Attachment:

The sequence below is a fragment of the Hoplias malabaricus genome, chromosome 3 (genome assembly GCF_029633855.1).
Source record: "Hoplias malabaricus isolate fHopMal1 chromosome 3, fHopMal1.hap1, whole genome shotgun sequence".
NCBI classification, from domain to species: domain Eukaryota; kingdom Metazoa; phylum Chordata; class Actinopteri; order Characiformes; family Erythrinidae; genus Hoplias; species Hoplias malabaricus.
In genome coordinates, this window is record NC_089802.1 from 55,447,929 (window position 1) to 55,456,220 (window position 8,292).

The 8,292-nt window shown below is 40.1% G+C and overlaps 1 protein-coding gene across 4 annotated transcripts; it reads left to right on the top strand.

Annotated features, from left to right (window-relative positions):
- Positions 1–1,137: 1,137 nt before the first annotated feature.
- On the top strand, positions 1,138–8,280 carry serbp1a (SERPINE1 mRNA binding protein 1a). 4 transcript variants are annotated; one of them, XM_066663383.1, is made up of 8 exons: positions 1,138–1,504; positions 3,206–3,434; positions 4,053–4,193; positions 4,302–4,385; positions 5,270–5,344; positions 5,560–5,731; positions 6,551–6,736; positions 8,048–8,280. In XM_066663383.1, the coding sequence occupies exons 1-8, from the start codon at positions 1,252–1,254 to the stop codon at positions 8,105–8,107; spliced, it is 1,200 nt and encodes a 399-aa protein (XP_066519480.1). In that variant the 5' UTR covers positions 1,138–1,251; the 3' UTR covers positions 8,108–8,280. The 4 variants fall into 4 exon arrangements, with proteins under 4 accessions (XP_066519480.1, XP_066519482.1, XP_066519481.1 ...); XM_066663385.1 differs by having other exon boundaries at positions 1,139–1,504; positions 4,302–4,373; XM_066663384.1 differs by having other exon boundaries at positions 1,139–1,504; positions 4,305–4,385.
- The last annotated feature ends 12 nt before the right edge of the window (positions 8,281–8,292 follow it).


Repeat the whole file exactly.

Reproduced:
The sequence below is a fragment of the Hoplias malabaricus genome, chromosome 3 (genome assembly GCF_029633855.1).
Source record: "Hoplias malabaricus isolate fHopMal1 chromosome 3, fHopMal1.hap1, whole genome shotgun sequence".
NCBI classification, from domain to species: domain Eukaryota; kingdom Metazoa; phylum Chordata; class Actinopteri; order Characiformes; family Erythrinidae; genus Hoplias; species Hoplias malabaricus.
In genome coordinates, this window is record NC_089802.1 from 55,447,929 (window position 1) to 55,456,220 (window position 8,292).

The 8,292-nt window shown below is 40.1% G+C and overlaps 1 protein-coding gene across 4 annotated transcripts; it reads left to right on the top strand.

Annotated features, from left to right (window-relative positions):
- Positions 1–1,137: 1,137 nt before the first annotated feature.
- On the top strand, positions 1,138–8,280 carry serbp1a (SERPINE1 mRNA binding protein 1a). 4 transcript variants are annotated; one of them, XM_066663383.1, is made up of 8 exons: positions 1,138–1,504; positions 3,206–3,434; positions 4,053–4,193; positions 4,302–4,385; positions 5,270–5,344; positions 5,560–5,731; positions 6,551–6,736; positions 8,048–8,280. In XM_066663383.1, the coding sequence occupies exons 1-8, from the start codon at positions 1,252–1,254 to the stop codon at positions 8,105–8,107; spliced, it is 1,200 nt and encodes a 399-aa protein (XP_066519480.1). In that variant the 5' UTR covers positions 1,138–1,251; the 3' UTR covers positions 8,108–8,280. The 4 variants fall into 4 exon arrangements, with proteins under 4 accessions (XP_066519480.1, XP_066519482.1, XP_066519481.1 ...); XM_066663385.1 differs by having other exon boundaries at positions 1,139–1,504; positions 4,302–4,373; XM_066663384.1 differs by having other exon boundaries at positions 1,139–1,504; positions 4,305–4,385.
- The last annotated feature ends 12 nt before the right edge of the window (positions 8,281–8,292 follow it).